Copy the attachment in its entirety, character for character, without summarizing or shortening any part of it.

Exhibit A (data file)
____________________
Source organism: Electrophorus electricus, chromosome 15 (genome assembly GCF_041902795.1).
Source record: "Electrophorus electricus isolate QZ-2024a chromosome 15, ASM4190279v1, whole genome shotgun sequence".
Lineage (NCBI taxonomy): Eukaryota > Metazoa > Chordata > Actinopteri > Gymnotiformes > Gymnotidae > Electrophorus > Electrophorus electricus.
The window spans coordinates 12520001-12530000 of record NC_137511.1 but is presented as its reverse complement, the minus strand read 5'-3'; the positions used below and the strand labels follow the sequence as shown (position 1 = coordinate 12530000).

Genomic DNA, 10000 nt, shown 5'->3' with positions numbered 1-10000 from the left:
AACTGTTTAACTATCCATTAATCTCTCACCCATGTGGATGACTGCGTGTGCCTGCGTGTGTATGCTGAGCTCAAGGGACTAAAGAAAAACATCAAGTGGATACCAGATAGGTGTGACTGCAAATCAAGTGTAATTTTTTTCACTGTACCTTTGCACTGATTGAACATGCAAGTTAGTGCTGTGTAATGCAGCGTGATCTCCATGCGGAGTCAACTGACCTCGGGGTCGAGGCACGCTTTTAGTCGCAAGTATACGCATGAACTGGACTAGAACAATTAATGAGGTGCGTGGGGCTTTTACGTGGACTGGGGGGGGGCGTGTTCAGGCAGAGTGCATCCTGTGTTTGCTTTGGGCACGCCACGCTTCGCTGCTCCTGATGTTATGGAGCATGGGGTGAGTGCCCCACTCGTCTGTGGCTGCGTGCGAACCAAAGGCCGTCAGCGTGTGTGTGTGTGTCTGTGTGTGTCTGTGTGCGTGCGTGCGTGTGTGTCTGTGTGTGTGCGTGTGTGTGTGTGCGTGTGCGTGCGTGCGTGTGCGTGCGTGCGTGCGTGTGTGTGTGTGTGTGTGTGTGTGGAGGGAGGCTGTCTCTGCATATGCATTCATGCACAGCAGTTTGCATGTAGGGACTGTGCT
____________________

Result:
Source organism: Electrophorus electricus, chromosome 15 (genome assembly GCF_041902795.1).
Source record: "Electrophorus electricus isolate QZ-2024a chromosome 15, ASM4190279v1, whole genome shotgun sequence".
Lineage (NCBI taxonomy): Eukaryota > Metazoa > Chordata > Actinopteri > Gymnotiformes > Gymnotidae > Electrophorus > Electrophorus electricus.
The window spans coordinates 12520001-12530000 of record NC_137511.1 but is presented as its reverse complement, the minus strand read 5'-3'; the positions used below and the strand labels follow the sequence as shown (position 1 = coordinate 12530000).

Genomic DNA, 10000 nt, shown 5'->3' with positions numbered 1-10000 from the left:
AACTGTTTAACTATCCATTAATCTCTCACCCATGTGGATGACTGCGTGTGCCTGCGTGTGTATGCTGAGCTCAAGGGACTAAAGAAAAACATCAAGTGGATACCAGATAGGTGTGACTGCAAATCAAGTGTAATTTTTTTCACTGTACCTTTGCACTGATTGAACATGCAAGTTAGTGCTGTGTAATGCAGCGTGATCTCCATGCGGAGTCAACTGACCTCGGGGTCGAGGCACGCTTTTAGTCGCAAGTATACGCATGAACTGGACTAGAACAATTAATGAGGTGCGTGGGGCTTTTACGTGGACTGGGGGGGGGCGTGTTCAGGCAGAGTGCATCCTGTGTTTGCTTTGGGCACGCCACGCTTCGCTGCTCCTGATGTTATGGAGCATGGGGTGAGTGCCCCACTCGTCTGTGGCTGCGTGCGAACCAAAGGCCGTCAGCGTGTGTGTGTGTGTCTGTGTGTGTCTGTGTGCGTGCGTGCGTGTGTGTCTGTGTGTGTGCGTGTGTGTGTGTGCGTGTGCGTGCGTGCGTGTGCGTGCGTGCGTGCGTGTGTGTGTGTGTGTGTGTGTGTGGAGGGAGGCTGTCTCTGCATATGCATTCATGCACAGCAGTTTGCATGTAGGGACTGTGCT